• Payment middleware / Device control API - Managing devices like  Pin Pads and complying with technical and certification requirements for EMV (chip cards) is a major headache for point of sale providers.  EMV integrations are complicated, and developers are required to re-certify their applications with card brands whenever they make changes. To make integrations simpler, payment middleware solutions have become popular.  With a payment middleware solution, the point of sale developer can treat payment hardware like EMV capable terminals as a "back box" and avoid coding to specific devices.  The payment middleware abstracts away all this complexity.  Payment integrations that involve this type of middleware are often referred to as "Semi-Integrated Payment Solutions". With a semi-integrated solution, the middleware vendor handles all these details around certification to devices and interacting with the payment gateway so that the developer doesn't need to deal with this.  Vantiv's payment middleware solution that works with the Express gateway is called triPOS.  I diagram of how these solutions fit together is shown below.

 

triPOS_diagram.PNG

 

Using the Express API

 

You can learn about the Express API by reviewing the Express Interface API documentation.

 

The Express API supports either W3C SOAP 1.1 or XML messages sent using the POST method via HTTPS.  In this respect it is similar to Vantiv's eCommerce API.

 

In the examples below we illustrate integrations using the simpler XML POST integration method.  The type of integration facilitated by Express (sometimes called a direct integration) is shown below.  In this type of integration your point of sale application will be responsible for interfacing directly with devices like card readers and processing payments via the Internet.  Typically builders of custom point of sale solutions who are technically sophisticated would opt for this approach.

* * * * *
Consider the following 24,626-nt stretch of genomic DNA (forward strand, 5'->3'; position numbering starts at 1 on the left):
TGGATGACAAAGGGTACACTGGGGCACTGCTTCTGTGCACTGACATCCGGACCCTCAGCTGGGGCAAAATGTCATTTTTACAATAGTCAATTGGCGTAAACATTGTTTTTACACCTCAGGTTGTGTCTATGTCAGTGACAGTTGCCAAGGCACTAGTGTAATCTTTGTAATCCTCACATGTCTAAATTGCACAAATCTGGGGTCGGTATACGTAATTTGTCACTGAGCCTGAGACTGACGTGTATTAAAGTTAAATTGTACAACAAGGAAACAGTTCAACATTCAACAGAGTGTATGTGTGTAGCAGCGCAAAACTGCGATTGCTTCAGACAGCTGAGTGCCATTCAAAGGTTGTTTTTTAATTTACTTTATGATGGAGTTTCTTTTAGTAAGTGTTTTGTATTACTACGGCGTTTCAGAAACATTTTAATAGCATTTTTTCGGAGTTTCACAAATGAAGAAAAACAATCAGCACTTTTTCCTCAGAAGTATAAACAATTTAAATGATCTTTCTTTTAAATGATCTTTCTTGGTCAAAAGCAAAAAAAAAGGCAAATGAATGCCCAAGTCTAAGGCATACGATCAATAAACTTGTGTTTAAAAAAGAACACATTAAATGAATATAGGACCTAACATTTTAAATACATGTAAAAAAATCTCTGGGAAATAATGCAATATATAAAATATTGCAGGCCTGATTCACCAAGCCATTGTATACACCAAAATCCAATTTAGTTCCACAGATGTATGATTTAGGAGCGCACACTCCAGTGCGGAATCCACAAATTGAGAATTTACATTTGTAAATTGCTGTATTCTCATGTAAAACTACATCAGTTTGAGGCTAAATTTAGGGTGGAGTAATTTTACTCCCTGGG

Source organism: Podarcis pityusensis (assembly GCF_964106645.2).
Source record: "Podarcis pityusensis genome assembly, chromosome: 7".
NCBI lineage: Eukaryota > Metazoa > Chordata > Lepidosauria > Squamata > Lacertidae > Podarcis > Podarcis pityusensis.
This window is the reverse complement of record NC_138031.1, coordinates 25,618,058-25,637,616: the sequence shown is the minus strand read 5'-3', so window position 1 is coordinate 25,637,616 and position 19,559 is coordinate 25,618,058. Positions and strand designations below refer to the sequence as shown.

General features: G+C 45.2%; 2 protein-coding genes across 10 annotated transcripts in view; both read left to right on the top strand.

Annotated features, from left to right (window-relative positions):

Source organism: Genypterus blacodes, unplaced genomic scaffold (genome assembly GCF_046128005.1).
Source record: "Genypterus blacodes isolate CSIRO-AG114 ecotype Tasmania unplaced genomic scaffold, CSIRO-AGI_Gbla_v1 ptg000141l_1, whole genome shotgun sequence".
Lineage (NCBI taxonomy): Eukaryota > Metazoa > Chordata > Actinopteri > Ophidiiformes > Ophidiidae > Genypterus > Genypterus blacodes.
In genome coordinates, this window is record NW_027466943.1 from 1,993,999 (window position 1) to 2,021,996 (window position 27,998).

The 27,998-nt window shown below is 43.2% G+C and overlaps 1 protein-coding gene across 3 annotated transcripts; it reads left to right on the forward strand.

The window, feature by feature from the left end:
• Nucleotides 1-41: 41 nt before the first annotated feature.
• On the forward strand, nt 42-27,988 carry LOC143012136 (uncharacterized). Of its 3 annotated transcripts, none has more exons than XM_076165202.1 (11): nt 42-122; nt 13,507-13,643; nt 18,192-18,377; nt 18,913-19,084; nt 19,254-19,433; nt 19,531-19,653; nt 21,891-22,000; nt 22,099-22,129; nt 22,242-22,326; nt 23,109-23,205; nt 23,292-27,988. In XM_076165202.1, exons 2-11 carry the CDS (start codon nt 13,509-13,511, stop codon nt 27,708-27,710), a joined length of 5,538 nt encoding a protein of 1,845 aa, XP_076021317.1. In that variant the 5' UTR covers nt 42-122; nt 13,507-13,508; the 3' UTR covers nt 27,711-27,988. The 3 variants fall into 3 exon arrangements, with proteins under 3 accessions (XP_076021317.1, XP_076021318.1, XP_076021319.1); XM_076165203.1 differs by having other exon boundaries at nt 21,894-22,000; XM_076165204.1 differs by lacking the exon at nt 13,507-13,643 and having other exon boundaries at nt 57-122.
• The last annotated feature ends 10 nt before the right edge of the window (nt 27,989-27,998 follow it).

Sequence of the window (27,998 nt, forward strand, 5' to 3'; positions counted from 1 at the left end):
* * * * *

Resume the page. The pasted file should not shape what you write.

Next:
This method of integration is a little more difficult, but it is helpful to understand how Express works before we move on to the simpler interface presented by the triPOS API.

 

using_element_express.JPG


As with the eCommerce interface, payment requests are made by sending XML formatted messages to an internet accessible endpoint.

 

For testing against our non-production certification environment you can use the following endpoint:

 

https://certtransaction.elementexpress.com/

 

You will need credentials to connect to the endpoint.

 

Express Credentials

 

The shared credentials in the table below are available for your use.  You can check the Express Interface API documentation for details on each credential.

CredentialValue
AccountID1011363
AccountToken90F5CE4ED18F4E214051394E6D7E43754D8BEC95504C9CC59A66D3BB7BC68898DB061301
AcceptorID3928907

 

 

Exercise 1: Authorizing a Payment


Typically, the first thing you do when processing an in-store payment is seek an Authorization from the bank that issued the customer’s Credit or Debit card.

 

The Authorization ensures that the card is valid and that there is sufficient credit to cover the purchase.  The Authorization also "holds" the funds for a period of time, typically until a Capture operation is performed or until an authorization is Cancelled.

 

To send an authorization, you will need to POST an XML message via HTTPS to our endpoint above.  There are several ways to do this:

 

    • You can use a tool like cURL (This is recommended as an easy way to get started for learning purposes)
    • You can use a utility like Postman.  If you don't have cURL this is your best bet. We've provided detailed instructions on how to use Postman here.
    • You can construct your own XML POST transaction using your language of choice (Python, Java, C#, Objective-C etc..) to generate the appropriate XML and send it to the endpoint

 

There are no client-side SDKs for Vantiv's Express API. There are two reasons for this:

 

    • Developers often prefer to code directly to our XML specification so that they are not dependent on a third party SDK that can complicate testing and inject externally dependencies into their software releases.